ORCID Identifier(s)


Graduation Semester and Year




Document Type


Degree Name

Master of Science in Computer Science


Computer Science and Engineering

First Advisor

Manfred Huber


Robots rely on sensors to map their surroundings. As a result, the accuracy of the map depends heavily on the sensor noise and in particular on accurate knowledge of it. The common way to minimize the impact of sensor noise is to use filtering algorithms. Accuracy of these filtering algorithms (like the Kalman filter) relies on the accuracy of the user supplied measurement noise model. Inaccurate noise models lead to higher residual noise in state estimates and errors in the estimate of the precision of the state estimate. It is therefore important to have precise noise models and thus accurately calibrated sensors. Most current methods for estimating noise models require a knowledge of 'ground truth' labels for sensor data and often require either to remove the sensor from the system or the presence of particular, sensor-specific calibration targets. This method can be expensive and require modifications to the system or the environment. In this research, we present a method for estimating noise models for multiple sensors without prior knowledge of ground truth and without the use of calibration targets. In contrast, this method takes advantage of identifiable targets in the environment to calibrate sensors against each other using a sensor noise consistency measure based on KL Divergence. This algorithm can be run periodically to update model estimates in unforeseen environments.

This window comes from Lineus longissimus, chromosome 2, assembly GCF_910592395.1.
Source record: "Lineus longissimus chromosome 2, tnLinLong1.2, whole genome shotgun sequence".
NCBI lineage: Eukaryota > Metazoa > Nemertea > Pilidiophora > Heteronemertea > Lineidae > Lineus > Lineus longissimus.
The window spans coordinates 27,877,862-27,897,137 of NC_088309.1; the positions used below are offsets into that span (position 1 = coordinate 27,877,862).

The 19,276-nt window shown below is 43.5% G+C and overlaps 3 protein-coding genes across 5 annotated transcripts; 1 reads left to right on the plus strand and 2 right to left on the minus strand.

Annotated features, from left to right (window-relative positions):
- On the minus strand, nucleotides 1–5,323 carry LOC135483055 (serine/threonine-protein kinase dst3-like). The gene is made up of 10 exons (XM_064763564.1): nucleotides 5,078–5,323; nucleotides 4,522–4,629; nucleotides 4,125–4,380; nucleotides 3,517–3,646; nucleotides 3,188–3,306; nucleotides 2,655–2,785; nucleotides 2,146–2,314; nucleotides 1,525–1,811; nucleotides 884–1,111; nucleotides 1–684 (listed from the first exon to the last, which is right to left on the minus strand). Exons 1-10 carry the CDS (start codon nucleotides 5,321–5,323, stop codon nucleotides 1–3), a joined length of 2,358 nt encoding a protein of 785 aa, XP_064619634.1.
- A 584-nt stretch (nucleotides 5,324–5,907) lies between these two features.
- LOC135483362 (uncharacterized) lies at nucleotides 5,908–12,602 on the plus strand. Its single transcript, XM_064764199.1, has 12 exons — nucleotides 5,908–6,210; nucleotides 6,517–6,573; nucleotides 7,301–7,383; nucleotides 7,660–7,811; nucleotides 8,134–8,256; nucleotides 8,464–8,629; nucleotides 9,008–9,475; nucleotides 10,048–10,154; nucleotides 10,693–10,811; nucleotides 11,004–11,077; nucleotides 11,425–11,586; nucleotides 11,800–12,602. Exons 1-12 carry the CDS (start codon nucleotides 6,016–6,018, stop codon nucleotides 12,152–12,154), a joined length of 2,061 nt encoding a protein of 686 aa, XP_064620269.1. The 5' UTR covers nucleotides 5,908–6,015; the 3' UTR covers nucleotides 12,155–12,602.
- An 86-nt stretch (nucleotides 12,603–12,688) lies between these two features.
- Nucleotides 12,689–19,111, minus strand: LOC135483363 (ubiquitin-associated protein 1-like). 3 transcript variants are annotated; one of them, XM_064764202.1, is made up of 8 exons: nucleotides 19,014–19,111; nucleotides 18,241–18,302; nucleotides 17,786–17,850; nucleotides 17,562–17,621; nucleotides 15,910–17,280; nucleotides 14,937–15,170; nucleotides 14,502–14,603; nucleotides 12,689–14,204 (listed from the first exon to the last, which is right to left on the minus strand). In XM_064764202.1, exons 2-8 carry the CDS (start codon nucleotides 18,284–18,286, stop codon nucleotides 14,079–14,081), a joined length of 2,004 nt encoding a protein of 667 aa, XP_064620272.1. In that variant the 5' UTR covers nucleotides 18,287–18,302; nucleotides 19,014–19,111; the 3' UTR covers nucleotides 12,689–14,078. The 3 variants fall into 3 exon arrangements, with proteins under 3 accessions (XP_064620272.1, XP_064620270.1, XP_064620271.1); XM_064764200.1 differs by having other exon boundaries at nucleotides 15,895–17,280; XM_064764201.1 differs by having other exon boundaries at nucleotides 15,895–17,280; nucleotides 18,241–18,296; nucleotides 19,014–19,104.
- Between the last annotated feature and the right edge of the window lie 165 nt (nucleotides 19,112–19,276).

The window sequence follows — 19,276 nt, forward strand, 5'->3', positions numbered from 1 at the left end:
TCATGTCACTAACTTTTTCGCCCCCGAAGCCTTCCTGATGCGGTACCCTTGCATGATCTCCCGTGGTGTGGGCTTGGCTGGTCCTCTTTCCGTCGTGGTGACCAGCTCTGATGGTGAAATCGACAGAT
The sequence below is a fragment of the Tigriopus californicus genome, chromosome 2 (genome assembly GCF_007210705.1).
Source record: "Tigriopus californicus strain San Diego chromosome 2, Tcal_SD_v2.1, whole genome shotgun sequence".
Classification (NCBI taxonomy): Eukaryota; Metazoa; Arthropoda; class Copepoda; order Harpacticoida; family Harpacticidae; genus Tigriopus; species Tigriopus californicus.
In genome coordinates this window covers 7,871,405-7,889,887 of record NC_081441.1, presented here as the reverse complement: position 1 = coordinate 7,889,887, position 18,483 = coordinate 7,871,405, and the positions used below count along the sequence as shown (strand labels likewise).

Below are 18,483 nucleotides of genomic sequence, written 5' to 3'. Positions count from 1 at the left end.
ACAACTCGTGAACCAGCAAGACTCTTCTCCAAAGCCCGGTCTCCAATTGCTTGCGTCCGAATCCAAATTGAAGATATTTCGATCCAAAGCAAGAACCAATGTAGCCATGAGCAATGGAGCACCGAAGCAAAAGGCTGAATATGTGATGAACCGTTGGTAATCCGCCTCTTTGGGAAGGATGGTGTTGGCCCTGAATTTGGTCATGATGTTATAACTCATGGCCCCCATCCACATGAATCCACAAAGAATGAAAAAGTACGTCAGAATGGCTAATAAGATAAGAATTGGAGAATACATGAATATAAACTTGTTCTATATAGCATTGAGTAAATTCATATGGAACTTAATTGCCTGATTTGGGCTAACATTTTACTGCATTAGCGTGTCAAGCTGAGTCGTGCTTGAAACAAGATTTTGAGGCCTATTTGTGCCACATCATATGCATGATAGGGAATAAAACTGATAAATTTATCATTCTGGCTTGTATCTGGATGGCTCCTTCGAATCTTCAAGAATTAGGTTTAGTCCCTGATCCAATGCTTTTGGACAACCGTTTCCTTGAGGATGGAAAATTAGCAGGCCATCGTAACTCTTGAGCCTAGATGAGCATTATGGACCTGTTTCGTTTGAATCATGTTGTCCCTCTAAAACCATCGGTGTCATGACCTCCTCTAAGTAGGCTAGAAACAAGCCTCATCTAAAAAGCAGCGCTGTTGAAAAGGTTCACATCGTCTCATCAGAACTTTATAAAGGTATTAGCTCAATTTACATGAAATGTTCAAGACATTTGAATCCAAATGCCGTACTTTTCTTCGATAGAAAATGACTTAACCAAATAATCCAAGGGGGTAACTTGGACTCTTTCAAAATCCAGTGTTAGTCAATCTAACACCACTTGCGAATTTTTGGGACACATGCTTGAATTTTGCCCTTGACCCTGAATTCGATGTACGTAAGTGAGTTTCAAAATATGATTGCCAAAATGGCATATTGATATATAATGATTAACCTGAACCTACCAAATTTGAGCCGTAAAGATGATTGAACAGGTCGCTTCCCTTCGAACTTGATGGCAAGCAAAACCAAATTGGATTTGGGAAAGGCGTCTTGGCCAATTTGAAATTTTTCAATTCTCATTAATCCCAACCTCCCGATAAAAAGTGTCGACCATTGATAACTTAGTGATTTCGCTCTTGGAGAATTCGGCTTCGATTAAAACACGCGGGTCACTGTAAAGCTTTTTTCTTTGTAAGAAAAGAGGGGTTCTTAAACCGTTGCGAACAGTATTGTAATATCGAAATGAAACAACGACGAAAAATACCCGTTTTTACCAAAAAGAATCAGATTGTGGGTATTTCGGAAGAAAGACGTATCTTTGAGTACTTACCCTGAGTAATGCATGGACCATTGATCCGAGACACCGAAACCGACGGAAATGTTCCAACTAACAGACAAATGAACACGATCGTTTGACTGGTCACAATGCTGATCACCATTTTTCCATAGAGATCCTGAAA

Sensor calibration, KL divergence, Perception, Machine learning, Bayesian filtering, Noise model, Sensor noise model


Computer Sciences | Physical Sciences and Mathematics


Degree granted by The University of Texas at Arlington